In my opinion, and in my limited experience, a million dollar drag is HUGELY overrated as a selling point. On almost every fly reel sold you have an infinite drag adjustment called a palming rim. If a fish has an entire fly line out, it is "dragging" a large resistance just in the line itself, if it is up close and and makes a sudden lunge, the last thing you want is a heavy drag. With things like Tarpon and billfish, certainly one needs more mechanical advantage.

 

If you haven't already, I strongly suggest reading about fly reels in Lefty Kreh's "Fly Fishing In Salt Water". Yes it's a bit dated but he lays it on the line from the point of view of someone who has caught more salt water fish than most of us ever will.

 

If someone can afford $3-$4-$500 and more dollars for a reel, great, more power to 'em. Don't let it hold you back if you can't. I want my reels I use in saltwater to be built like a Glock or an AK; if I accidentally drop it in the sand, I want to be able to shake the sand out and keep going.

CAN I GET AN AMEN?!?

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1) if the reel works, just use it.

 

2) Look at Albright before spending hundreds on a single action fly reel.

 

3) Read some history of salt water fly fishing- Before we were all TOLD we needed to spend truckloads of money on super-wonderous fly line holders, people did just fine with what they had.

 

I haven't made my living salt-water fly fishing, but I have done a bit of it. I simply can not afford to spend $200 on a reel of any type. All the big fish I've lost were NOT lost due to the reel. The big fish I've caught (I realize 'big' is a relative term) were not landed due solely to the reel. I used Cabela's Prestige Plus reels in the salt, and never had a problem. They're $40 reels I think. Wash them in warm fresh water every night, judiciously apply a little grease, and you'll be fine.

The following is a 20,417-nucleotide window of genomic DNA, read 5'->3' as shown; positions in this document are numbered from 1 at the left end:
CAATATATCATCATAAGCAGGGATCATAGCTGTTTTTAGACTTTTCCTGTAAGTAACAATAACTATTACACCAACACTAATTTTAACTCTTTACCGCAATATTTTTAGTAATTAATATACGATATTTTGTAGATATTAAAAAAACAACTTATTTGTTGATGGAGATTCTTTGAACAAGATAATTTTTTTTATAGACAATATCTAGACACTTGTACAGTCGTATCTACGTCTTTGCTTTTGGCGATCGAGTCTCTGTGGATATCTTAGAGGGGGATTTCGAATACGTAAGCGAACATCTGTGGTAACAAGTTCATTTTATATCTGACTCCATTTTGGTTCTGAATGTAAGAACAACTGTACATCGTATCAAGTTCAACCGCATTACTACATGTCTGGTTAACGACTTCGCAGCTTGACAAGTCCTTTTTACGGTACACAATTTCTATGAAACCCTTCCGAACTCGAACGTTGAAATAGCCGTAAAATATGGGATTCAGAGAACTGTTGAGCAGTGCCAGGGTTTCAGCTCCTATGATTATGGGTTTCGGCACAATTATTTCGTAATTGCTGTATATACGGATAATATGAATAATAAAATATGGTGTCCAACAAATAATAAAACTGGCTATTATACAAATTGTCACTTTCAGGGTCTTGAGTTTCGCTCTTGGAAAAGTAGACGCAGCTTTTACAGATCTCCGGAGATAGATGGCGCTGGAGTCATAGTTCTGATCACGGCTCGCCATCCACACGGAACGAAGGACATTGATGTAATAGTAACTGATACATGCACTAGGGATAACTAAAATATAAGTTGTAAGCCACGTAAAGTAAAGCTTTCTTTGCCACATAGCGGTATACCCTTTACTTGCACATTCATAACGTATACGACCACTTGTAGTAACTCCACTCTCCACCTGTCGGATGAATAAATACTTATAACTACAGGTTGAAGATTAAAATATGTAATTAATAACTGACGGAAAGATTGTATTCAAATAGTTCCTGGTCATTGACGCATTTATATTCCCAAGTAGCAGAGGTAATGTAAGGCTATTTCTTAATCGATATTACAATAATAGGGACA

In my opinion, and in my limited experience, a million dollar drag is HUGELY overrated as a selling point. On almost every fly reel sold you have an infinite drag adjustment called a palming rim. If a fish has an entire fly line out, it is "dragging" a large resistance just in the line itself, if it is up close and and makes a sudden lunge, the last thing you want is a heavy drag. With things like Tarpon and billfish, certainly one needs more mechanical advantage.

 

If you haven't already, I strongly suggest reading about fly reels in Lefty Kreh's "Fly Fishing In Salt Water". Yes it's a bit dated but he lays it on the line from the point of view of someone who has caught more salt water fish than most of us ever will.

 

If someone can afford $3-$4-$500 and more dollars for a reel, great, more power to 'em. Don't let it hold you back if you can't. I want my reels I use in saltwater to be built like a Glock or an AK; if I accidentally drop it in the sand, I want to be able to shake the sand out and keep going.

CAN I GET AN AMEN?!?

 

 

AMEN

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In my opinion, and in my limited experience, a million dollar drag is HUGELY overrated as a selling point. On almost every fly reel sold you have an infinite drag adjustment called a palming rim.

 

That is so true, a friend of mine has a flyfishing store and the first thing he tlod me was to always look for a reel that you can plam. That way you have complete control of the drag. At the time a company impose on him to display and sell a reel that did not permit palming; 15 years later, the reel is still there unsold, the company closed. He won't sell it to anyone, unless they insist on having it.

 

Two orher important point already made, rinse dayli and grease regularly. That will keep your reel in good working order even good advice for fresh water. ;)

 

Tight lines.

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On almost every fly reel sold you have an infinite drag adjustment called a palming rim

 

Amen